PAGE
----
The Green Collective, in Nelson, is one of a new breed of businesses putting sustainability at the heart of its thinking, planning and doing. We chatted to founder Emma Saunders during the COVID-19 lockdown to find out more about her work and drive for a sustainable world.
Tell us about The Green Collective and the bags you make using straps from the SeatSmart programme.
All our products follow the simple concept of being as sustainable as possible from start to finish. We reuse our offcuts, trimmed threads and more.
For the ENCORE bags, I went a step further and looked at others’ manufacturing waste. I often drive past skips and pull over to investigate, build a relationship with the manager and see what new product could emerge.
That is how our ENCORE bags came about. Through initially collecting waste from three main local businesses, I found enough consistent waste material to make a bag. I then worked with Russell O-Donnell at Baby on The Move Nelson, collecting seatbelts from expired child car seats from their rental range.
With the growing nationwide SeatSmart programme, I was then able to tap into the wider recycling collection point of expired straps. The rest of the bag is made using offcuts from bouncy castles and inflatable obstacle courses.
Why did you decide to start using the straps?
Despite being expired, many of the straps have a lot of life remaining. Our bags are strong – the fabric offcuts can hold an incredibly heavy load so I was looking for a strap material that could match the strength I was looking for.
I receive the straps in the condition they were handed in. They can be smelly and covered in all the gunk babies can coat them in. Others, like the anchor straps, have been behind the child, or unused for cars without seat anchor bolts. All the straps are washed, soaked, scrubbed, washed and sun dried, until they look like new.
The COVID-19 lockdown has affected everyone, how has it impacted your business and how are you working through it?
I am not an essential business, so any orders received during lockdown have been patiently waiting until Level 3 to be sent out (with a bonus thank you gift coming!). Many of our stockists are the same, and those with retail stores have been closed for the last month.
Without those wholesale orders coming in our business sales have dropped by about 80%. I am hopeful that once everyone is up and running again the orders will resume as stock moves.
You have three young children at home (a 9, 7 and 2-year old). How are you working around caring for them?
Yes, three boys! It is a busy, lively household. My husband is an essential worker, so he is either on site at work or we have to be quiet for his video conferences. The sunny weather has been our saviour for getting outside or going out for short walks. Thank goodness we don’t live in an apartment so there is some space for them to run around.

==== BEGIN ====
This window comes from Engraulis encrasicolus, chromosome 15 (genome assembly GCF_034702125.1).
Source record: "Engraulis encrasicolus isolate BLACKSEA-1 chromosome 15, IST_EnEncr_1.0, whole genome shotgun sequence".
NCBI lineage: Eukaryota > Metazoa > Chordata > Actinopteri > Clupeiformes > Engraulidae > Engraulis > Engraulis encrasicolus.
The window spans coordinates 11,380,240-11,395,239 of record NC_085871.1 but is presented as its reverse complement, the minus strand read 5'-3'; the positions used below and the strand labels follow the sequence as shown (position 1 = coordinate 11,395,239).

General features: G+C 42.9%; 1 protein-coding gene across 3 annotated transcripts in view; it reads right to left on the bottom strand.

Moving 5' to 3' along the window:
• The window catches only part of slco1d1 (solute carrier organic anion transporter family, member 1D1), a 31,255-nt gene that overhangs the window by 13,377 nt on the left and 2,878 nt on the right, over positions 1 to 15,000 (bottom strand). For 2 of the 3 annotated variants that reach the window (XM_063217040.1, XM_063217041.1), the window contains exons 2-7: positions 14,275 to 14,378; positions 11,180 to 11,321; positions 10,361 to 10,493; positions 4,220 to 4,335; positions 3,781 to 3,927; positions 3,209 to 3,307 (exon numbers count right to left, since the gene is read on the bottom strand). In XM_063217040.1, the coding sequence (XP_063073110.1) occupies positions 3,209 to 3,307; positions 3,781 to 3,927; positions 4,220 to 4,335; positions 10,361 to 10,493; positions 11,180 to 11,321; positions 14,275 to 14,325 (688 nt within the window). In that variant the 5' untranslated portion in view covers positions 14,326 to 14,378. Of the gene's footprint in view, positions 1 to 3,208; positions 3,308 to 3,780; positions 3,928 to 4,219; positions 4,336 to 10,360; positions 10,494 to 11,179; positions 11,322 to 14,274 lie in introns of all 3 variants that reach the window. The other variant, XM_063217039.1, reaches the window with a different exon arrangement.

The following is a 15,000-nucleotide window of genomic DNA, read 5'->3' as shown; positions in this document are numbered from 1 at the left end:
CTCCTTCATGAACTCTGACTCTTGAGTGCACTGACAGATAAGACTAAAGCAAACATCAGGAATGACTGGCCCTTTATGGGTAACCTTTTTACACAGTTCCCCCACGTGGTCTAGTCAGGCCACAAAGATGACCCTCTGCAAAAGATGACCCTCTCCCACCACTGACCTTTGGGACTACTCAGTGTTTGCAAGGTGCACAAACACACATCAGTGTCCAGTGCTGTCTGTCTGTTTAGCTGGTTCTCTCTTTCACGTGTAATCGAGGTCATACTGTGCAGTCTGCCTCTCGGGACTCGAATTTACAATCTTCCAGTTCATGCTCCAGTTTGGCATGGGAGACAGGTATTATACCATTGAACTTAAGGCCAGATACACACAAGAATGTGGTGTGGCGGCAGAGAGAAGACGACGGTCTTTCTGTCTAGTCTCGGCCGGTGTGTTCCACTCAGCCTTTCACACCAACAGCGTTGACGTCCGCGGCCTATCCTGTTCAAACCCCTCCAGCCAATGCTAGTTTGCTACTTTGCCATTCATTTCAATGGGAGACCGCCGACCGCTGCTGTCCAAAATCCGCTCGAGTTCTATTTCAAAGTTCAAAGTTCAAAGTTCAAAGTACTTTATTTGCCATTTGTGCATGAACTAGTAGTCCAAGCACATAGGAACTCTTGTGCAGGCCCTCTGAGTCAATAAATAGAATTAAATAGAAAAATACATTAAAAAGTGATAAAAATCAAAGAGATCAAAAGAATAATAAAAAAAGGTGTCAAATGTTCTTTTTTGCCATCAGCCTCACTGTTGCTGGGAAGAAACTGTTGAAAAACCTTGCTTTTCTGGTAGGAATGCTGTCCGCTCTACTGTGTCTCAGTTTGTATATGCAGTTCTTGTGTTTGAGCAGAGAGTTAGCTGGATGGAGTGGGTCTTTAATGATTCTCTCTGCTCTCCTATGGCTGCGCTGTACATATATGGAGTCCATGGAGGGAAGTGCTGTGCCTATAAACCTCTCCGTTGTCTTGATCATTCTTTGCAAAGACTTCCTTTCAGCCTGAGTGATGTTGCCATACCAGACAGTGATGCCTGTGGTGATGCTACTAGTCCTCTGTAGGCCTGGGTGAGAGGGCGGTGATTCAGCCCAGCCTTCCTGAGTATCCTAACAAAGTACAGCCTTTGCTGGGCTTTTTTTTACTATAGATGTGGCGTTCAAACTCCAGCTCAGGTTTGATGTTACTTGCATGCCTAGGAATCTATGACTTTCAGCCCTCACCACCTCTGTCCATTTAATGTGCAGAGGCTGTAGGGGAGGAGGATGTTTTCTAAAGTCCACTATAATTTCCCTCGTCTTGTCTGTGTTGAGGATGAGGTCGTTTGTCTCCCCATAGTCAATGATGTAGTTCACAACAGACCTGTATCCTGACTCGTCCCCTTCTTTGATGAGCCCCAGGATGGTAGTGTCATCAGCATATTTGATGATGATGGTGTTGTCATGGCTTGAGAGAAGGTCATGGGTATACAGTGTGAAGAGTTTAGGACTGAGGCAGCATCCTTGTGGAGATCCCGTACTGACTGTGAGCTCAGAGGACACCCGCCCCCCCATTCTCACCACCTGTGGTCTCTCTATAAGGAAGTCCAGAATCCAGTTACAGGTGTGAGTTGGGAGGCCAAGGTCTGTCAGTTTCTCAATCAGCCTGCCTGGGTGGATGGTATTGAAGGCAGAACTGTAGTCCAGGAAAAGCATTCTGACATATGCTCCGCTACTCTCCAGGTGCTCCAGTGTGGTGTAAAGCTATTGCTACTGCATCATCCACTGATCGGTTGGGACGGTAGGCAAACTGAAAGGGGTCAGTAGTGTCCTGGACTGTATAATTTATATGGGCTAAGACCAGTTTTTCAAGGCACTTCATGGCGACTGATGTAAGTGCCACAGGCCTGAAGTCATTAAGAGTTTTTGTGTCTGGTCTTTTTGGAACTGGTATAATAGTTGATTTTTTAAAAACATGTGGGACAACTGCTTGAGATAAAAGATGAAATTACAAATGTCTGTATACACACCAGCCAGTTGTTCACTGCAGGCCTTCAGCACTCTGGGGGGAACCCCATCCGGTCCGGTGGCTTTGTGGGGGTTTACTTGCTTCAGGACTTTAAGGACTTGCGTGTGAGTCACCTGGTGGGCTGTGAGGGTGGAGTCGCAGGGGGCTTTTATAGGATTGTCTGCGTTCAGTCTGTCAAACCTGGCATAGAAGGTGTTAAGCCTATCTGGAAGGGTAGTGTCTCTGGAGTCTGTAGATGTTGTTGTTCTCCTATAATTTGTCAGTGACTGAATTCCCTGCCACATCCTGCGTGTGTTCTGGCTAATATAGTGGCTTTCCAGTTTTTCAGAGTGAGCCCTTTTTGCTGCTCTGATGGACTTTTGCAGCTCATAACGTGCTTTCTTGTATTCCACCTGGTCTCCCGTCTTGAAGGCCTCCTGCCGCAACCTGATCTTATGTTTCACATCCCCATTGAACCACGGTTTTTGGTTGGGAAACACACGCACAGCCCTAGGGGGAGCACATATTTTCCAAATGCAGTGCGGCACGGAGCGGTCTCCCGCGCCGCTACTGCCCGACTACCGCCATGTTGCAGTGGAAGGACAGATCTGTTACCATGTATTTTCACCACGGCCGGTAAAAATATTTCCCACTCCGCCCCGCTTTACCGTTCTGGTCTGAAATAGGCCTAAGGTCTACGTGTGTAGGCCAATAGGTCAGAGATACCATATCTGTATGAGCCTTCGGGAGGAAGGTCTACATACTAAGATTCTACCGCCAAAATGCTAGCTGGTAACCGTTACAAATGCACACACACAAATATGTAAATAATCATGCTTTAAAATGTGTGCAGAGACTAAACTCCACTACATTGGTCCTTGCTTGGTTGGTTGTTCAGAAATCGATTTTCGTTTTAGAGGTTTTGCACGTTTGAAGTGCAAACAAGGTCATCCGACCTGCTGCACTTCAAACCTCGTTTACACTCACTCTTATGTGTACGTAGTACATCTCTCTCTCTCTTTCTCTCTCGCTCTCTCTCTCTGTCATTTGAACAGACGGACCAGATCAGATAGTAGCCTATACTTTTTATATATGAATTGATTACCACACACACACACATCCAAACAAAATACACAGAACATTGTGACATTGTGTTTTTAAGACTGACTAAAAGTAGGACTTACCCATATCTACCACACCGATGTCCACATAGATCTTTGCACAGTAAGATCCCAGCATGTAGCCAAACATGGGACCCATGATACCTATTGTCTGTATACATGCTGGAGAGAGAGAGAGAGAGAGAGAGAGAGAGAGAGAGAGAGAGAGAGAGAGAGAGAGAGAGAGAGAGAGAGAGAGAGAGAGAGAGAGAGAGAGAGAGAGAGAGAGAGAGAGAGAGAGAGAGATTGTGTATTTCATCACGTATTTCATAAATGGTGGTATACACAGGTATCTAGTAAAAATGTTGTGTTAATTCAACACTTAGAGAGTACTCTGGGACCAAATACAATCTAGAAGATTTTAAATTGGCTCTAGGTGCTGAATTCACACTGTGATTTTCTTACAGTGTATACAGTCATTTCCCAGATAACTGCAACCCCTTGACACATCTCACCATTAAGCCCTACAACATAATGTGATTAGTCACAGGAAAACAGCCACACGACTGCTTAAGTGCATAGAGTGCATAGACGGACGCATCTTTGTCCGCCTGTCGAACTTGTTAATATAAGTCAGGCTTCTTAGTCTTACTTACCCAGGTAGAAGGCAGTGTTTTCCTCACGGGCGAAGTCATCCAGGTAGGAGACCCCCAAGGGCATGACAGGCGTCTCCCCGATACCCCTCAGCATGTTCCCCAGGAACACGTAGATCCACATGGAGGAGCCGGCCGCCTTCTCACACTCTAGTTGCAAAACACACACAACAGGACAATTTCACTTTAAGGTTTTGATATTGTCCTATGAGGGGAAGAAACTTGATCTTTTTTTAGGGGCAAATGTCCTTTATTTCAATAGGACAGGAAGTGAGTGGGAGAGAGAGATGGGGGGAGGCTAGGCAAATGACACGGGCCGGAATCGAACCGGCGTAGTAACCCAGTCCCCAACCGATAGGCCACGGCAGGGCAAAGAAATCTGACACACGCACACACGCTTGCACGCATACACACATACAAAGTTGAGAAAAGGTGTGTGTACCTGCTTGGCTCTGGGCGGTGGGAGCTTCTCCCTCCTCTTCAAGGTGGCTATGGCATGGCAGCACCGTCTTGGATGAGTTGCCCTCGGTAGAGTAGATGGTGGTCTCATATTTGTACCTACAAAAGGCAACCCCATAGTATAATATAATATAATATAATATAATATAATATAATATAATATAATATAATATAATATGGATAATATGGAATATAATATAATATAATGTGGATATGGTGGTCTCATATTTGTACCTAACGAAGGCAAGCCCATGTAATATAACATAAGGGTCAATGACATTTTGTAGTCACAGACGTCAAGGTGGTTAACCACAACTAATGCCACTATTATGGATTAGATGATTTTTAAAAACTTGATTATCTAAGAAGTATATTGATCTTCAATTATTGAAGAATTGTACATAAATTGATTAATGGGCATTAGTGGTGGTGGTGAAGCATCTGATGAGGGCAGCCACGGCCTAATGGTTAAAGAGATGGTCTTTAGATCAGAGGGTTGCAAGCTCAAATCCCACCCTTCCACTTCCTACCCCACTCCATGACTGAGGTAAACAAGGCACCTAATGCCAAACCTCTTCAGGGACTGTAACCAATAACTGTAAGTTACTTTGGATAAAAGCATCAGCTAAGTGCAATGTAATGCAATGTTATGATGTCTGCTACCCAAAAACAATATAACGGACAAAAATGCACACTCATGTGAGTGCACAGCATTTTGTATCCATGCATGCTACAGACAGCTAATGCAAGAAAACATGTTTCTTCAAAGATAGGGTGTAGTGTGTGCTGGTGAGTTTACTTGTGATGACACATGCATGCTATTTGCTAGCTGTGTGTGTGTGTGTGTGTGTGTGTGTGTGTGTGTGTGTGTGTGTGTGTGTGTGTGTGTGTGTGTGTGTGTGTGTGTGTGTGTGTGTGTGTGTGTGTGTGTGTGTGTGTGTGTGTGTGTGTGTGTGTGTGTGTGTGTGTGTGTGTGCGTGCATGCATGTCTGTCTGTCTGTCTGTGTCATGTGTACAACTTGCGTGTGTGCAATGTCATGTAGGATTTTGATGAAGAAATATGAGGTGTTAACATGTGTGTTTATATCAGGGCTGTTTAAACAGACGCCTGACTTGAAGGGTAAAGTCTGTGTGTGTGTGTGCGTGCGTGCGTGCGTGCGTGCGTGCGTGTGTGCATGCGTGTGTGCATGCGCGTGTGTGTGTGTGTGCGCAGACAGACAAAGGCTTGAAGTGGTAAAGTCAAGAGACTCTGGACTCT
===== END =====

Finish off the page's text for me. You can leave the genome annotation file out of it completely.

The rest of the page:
I’ve adjusted my workload to helping other businesses who are feeling the economic strain of the lockdown more than me. I have always had flexibility in my home-based job (product is in our storeroom) so I’m just working incredibly flexible hours, and mastering the art of being productive in five-minute windows!
It’s a challenging time, but there are rewards with every challenge. What have been some of the positives for you?
I agree. We currently have a bench of things simmering, soaking, rising, curing and it smells amazing. There is extra home time to observe and nurse all our projects along. With a busy family, I have not had the additional time to ‘Marie Kondo’ our home, but our focus has been on fun family projects.
Learning and sending Morse code messages across the valley to friends, science experiments everywhere, dancing, Pilates videos, time to get bored and follow ant trails.
With the social and economic impact of COVID-19 do you foresee more focus on reuse and recycling?
Yes, I agree regarding more focus but also awareness of any limitations too. There is a growing number of shared community tool libraries and sheds, and repair centres helping people fix rather than throw broken items away from clothing to appliances.
This is fantastic and will help people see the value in all items. Nationwide, we are now seeing the repercussions of our previous recycling system sending a portion overseas. Locally in Nelson from 1 July we will have a much-reduced street plastic recycling collection, limited to plastic waste types 1, 2, and 5 only.
Focus will now need to shift even more onto the manufacturer’s choice of packaging materials – using sustainable options, and the consumer spending their money on the companies who have.
How did The Green Collective come about?
Back in 2014, we identified a lack of reusable bag options for shopping and we began researching, testing and then making locally our first product, Goodie Bags. Our first sale was at the infamous Nelson Saturday Market and we sold out!
You don’t just make trendy bags from recycled material though?
We have seven products now, including our compostable SPRUCE dish cloth, organic cotton Loot Bags, absorbent Tea Towels (yes, they actually work!) and our two DIY KITS.
Post this lockdown I am keen to explore manufacturing waste again to create more product lines in a similar process to the ENCORE bag. If any businesses want to chat, I’d be happy to hear from them.
You keep a record of the positive impact The Green Collective has had (plastic bags kept out of circulation etc). Tell us a bit more about this.
Since 2014 we have taken over 5,801,718 single use plastic bags out of circulation, reduced over 60,000 plastic sponges going to landfill and no more microplastic particles going down the plug hole when doing the dishes.
We’ve repurposed the equivalent of two full 4msq skips into our ENCORE bags. It’s certainly motivating to look back and reflect on these numbers. I look forward to seeing what the future holds for us, and what else we can save with our eco products.